High-Tech CEOs—Low-Tech Parents: Are We Getting the Message?

On September 11th, an article was published in the New York Times entitled, “Steve Jobs Was a Low-Tech Parent”. It was not the first one of its kind. The author, Nick Bilton, recalled a conversation years before, after Steve Jobs had blasted him about a flaw Bilton had written about with the iPad.  In his desire to escape the uncomfortable exchange, Mr. Bilton said:

“So, your kids must love the iPad?” I asked Mr. Jobs, trying to change the subject. The company’s first tablet was just hitting the shelves. “They haven’t used it,” he told me. “We limit how much technology our kids use at home.”

Mr. Bilton admitted he was stunned, but went on to describe a very curious trend that he increasingly noticed in talking to many high executives in the media and technology world. Their approach to parenting was not what he expected.  Many of their homes and daily routines looked like anything but the technological fantasy world that he had envisioned.  Over and over, he found that many high-tech parents significantly limited screen time (and even did not allow it during weekdays), had clear shut off times at night, and promoted the use of regular books (opposed to the screen versions) in the home.  A number of others did not even allow social networking for their teenagers and would not permit their offspring to have iPhones before high school.  These choices led many of their kids to label their high-tech parents as being unfairly strict and out-of-date in comparison to what other peers were allowed by their parents.  And the most hard and fast restriction for all tech parents surveyed:

“…rule No. 1: There are no screens in the bedroom. Period.  Ever.” Mr. Anderson said, chief executive of 3D Robotics.

This past year, a parallel story was leaked first by CNBC entitled, “McDonald’s Employee Site Bashes Fast Food.”  The article went to tell the tale of a series of pieces obtained from a third party posted on an official McDonald’s site.  They cautioned against the dangers of eating fast food, and why it is important to either abstain from doing this or to significantly limit the intake of these foods.  It stressed how “fast foods are typically high in calories, fat, saturated fat, sugar, and salt and may put people at risk for becoming overweight” and are an “unhealthy choice.”

So what does this all have in common? Well, for decades McDonalds has spent billions of dollars marketing to kids (beyond advertisements geared towards adults) through their Happy Meals, prizes, and their playgrounds all the while knowing that the foods they are marketing (despite their recent contention of healthy options- see “How to Make Oatmeal Wrong”) are not good for anyone. For a number of reasons, we are now in a pediatric obesity crisis.  Meanwhile, if you have flipped on a television lately, you likely will recall seeing a beautiful, blue-eyed boy staring intently at a screen (or many other variants of this commercial that target youth), which is taking him to amazing places and far-away lands, not only captivating him in the present but expanding his mind for years to come.  Now our kids average eight or more hours of technology use per day (not including multi-tasking), for a number of reasons.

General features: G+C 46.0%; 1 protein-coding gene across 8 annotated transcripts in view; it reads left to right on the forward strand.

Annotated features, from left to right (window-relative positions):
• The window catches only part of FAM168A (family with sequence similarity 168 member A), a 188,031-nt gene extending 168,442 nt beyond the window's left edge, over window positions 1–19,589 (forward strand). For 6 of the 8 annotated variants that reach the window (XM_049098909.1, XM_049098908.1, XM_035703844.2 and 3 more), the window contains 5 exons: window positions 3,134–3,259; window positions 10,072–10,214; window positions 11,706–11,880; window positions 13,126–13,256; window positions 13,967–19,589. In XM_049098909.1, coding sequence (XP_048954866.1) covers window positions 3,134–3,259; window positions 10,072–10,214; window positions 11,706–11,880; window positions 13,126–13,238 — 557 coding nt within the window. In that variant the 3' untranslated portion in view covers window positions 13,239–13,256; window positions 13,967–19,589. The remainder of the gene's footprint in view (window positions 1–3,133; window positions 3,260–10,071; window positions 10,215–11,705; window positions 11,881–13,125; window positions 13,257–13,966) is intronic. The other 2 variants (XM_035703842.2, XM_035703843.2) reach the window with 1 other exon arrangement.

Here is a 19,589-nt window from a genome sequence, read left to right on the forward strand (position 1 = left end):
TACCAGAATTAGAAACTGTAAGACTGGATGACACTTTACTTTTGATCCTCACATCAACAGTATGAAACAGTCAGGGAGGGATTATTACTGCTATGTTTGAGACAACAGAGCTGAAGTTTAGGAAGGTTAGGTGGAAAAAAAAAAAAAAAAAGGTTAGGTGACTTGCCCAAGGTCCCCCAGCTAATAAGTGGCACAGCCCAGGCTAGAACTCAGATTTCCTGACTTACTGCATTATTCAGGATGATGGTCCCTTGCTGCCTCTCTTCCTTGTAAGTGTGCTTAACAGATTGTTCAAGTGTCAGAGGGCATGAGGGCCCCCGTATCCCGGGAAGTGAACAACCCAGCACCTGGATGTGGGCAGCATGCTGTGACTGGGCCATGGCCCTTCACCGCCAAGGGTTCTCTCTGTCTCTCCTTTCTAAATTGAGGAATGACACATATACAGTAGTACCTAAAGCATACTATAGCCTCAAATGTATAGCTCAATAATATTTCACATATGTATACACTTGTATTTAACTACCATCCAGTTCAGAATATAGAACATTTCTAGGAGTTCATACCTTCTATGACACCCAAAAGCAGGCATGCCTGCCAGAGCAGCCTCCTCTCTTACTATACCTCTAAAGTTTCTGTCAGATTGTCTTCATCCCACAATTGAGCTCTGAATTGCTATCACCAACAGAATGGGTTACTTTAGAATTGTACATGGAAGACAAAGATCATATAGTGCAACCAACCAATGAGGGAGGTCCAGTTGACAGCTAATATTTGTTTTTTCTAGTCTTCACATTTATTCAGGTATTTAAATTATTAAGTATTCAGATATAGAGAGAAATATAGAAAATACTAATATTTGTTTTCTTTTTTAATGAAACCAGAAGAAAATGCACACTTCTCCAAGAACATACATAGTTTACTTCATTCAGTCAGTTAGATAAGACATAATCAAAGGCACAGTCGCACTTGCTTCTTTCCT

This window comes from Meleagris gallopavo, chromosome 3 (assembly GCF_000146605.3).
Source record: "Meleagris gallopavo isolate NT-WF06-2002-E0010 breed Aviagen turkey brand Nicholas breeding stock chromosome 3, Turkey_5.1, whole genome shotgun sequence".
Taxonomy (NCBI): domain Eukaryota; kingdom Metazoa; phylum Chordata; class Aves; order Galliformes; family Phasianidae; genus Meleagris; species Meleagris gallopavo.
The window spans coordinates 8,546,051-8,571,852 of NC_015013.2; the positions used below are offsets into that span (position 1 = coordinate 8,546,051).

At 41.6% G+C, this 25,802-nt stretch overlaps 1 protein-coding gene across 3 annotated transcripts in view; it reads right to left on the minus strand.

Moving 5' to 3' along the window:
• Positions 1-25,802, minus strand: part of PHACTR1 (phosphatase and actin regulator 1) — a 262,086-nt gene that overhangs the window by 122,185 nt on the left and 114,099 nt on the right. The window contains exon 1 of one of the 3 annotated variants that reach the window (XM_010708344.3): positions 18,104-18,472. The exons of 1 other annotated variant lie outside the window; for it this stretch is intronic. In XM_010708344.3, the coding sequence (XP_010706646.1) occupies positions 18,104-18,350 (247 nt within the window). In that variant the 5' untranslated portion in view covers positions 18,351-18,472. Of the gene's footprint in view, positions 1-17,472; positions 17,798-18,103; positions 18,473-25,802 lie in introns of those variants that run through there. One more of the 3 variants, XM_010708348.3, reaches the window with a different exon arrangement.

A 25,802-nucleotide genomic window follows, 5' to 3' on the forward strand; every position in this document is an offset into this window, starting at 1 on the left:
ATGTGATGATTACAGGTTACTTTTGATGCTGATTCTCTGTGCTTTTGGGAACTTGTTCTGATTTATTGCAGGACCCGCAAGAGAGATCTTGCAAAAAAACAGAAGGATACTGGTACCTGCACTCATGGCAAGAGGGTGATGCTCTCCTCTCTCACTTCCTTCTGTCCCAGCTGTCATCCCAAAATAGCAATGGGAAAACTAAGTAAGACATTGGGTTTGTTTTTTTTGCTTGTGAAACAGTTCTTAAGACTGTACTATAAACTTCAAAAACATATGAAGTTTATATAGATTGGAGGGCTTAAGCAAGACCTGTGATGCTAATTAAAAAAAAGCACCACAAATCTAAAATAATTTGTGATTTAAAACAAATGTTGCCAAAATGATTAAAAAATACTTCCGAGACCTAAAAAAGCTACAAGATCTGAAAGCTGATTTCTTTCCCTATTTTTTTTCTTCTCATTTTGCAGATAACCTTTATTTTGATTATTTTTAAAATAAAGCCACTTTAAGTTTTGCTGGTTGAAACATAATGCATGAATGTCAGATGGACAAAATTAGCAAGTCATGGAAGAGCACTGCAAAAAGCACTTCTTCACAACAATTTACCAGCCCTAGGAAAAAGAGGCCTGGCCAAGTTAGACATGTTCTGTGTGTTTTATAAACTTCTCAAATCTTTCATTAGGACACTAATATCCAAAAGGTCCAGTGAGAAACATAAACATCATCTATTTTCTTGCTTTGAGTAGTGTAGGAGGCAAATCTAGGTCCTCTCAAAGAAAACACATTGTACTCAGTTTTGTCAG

If you are detecting a whiff of sarcasm, it appears there is a skunk in the room. So what are the executives in the high-tech world trying to tell us? Here is what it seems.

  1. We are spending billions of dollars annually to market our products to you, your kids and their schools, for even the youngest ages. And it is working! We are getting rich and expanding our production, our products and our services, because you — as parents, teachers and school administrators—— have bought into the notion that your kids are going to be left in the dark if they are not tuned in and linked in to all the new platforms and software available.
  2. Meanwhile, when it comes to our own children, we recognize that there are serious risks in exposing them to this technology during their childhood and adolescent years. No matter what technology may offer, we feel that it is critical to provide an environment for them that will foster basic skills — in socialization, emotional regulation, critical thinking, delayed gratification, and sustaining attention — which will be very difficult to develop after they become adults.
  3. Therefore, despite the fact that we are marketing to your kids and their schools, and making a ton of money from their consumption of technology, we feel that many of our own products, or certain patterns of usage, are not good for our offspring, now or for the rest of their lives.

If we think about this, whether in regard to the fast food our kids beg for, or the mobile devices they swear they can’t live without, it is difficult to not find ourselves angered by the reality of it all. Don’t get me wrong.  We as parents are still 100% responsible for the choices we make.  But I have come to know well the power of suggestion and exposure in media and marketing (see further information about this as it pertains to media/technology in the January 2013 edition of Just Thinking). We don’t like to admit we are swayed by pressure from others, whether on the screen or not.  But we are.  Apple didn’t spend over a billion dollars—yes, a billion— (and Microsoft 1.6 billion) in 2012 just on a hope and a prayer that it might increase sales. They know what they are doing.  McDonald’s knows what they are doing.  But do we know what we are doing, and why?

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